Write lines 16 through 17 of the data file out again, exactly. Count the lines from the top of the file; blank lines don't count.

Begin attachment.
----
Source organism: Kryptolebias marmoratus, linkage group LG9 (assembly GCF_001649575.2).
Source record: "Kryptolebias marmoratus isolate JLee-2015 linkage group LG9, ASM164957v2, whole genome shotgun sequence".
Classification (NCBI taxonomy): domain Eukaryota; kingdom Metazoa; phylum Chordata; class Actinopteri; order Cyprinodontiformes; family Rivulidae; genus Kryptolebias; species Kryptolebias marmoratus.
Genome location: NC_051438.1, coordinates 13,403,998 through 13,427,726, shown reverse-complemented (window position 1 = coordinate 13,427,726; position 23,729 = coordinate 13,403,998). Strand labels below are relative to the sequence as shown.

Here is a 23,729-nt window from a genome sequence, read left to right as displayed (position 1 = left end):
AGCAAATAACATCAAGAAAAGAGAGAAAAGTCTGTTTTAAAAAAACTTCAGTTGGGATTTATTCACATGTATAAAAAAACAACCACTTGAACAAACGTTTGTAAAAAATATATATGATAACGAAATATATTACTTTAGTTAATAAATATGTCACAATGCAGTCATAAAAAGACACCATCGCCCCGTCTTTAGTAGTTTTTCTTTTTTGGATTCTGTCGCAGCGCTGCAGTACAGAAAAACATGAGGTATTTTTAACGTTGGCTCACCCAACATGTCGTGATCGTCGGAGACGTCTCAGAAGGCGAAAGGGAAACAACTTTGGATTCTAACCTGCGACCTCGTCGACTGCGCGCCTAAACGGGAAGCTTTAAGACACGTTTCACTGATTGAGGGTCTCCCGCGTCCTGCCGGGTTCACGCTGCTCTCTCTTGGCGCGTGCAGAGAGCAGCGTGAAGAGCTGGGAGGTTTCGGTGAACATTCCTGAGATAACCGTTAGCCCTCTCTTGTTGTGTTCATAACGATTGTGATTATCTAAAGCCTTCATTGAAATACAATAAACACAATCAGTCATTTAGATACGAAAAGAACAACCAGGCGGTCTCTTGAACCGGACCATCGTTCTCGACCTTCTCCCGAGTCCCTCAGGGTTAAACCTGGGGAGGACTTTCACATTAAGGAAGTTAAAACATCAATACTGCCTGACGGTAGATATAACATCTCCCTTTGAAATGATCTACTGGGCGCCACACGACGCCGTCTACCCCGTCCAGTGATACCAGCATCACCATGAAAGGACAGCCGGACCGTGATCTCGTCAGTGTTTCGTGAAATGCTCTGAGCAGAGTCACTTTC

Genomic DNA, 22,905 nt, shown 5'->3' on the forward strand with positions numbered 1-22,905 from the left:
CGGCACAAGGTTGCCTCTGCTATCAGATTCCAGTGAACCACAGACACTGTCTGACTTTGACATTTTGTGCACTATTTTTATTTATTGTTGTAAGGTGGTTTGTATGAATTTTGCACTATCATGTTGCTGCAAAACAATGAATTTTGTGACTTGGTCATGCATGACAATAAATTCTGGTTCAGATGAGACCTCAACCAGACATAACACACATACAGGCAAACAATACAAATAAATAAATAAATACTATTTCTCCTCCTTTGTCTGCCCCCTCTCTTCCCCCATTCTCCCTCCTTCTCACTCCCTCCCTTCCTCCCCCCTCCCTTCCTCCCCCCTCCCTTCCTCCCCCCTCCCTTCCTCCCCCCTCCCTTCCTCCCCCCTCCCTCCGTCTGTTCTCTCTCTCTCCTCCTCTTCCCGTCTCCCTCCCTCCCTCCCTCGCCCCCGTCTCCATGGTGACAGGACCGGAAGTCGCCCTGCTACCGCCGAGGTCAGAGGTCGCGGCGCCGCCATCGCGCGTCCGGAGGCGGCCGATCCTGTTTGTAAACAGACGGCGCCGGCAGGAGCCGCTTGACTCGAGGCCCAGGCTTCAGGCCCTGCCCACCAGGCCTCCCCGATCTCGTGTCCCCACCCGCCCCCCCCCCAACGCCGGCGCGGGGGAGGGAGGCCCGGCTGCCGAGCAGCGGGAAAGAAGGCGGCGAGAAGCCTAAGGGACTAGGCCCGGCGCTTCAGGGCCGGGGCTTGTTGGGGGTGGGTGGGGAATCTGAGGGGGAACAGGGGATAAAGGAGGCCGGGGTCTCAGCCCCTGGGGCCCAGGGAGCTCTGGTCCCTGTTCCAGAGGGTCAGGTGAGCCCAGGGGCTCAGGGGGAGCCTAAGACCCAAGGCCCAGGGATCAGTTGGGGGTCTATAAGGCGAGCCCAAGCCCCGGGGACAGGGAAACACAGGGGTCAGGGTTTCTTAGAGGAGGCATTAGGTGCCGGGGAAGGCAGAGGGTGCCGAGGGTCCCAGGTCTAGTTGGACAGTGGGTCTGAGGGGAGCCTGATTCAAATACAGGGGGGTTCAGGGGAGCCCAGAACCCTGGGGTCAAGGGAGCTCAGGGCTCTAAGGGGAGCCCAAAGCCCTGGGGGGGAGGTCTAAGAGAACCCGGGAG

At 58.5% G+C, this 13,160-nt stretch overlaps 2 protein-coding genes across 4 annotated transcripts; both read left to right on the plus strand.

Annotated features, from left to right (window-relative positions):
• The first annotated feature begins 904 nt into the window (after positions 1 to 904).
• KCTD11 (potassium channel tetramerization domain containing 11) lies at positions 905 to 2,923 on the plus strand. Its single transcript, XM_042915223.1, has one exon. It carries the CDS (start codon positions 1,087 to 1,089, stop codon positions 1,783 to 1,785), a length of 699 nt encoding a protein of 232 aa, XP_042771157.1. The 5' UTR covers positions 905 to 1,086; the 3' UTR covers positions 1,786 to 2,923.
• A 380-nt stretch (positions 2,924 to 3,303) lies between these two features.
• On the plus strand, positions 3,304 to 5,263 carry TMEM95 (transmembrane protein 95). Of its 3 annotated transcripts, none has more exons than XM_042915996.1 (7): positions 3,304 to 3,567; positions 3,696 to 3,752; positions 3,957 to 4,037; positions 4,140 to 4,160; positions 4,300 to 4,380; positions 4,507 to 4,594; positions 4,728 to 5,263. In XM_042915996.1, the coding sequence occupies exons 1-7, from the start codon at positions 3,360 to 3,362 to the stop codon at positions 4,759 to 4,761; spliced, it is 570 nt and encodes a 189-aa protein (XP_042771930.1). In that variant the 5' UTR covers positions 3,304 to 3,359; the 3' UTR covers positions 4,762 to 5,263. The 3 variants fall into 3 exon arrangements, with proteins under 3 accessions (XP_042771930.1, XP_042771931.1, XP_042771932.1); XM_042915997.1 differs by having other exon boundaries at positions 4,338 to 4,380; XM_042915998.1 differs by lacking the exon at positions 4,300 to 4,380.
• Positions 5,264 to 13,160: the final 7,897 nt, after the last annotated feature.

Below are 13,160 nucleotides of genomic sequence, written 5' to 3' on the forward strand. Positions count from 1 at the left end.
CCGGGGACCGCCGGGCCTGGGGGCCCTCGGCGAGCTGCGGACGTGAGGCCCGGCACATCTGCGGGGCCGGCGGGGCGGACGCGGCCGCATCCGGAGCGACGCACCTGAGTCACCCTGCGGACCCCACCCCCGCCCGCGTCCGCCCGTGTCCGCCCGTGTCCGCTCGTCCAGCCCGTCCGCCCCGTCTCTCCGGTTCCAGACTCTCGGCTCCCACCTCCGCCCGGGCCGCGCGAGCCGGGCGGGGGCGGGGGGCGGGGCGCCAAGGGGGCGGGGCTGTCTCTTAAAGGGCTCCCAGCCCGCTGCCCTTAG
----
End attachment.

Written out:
Below are 13,160 nucleotides of genomic sequence, written 5' to 3' on the forward strand. Positions count from 1 at the left end.
CCGGGGACCGCCGGGCCTGGGGGCCCTCGGCGAGCTGCGGACGTGAGGCCCGGCACATCTGCGGGGCCGGCGGGGCGGACGCGGCCGCATCCGGAGCGACGCACCTGAGTCACCCTGCGGACCCCACCCCCGCCCGCGTCCGCCCGTGTCCGCCCGTGTCCGCTCGTCCAGCCCGTCCGCCCCGTCTCTCCGGTTCCAGACTCTCGGCTCCCACCTCCGCCCGGGCCGCGCGAGCCGGGCGGGGGCGGGGGGCGGGGCGCCAAGGGGGCGGGGCTGTCTCTTAAAGGGCTCCCAGCCCGCTGCCCTTAG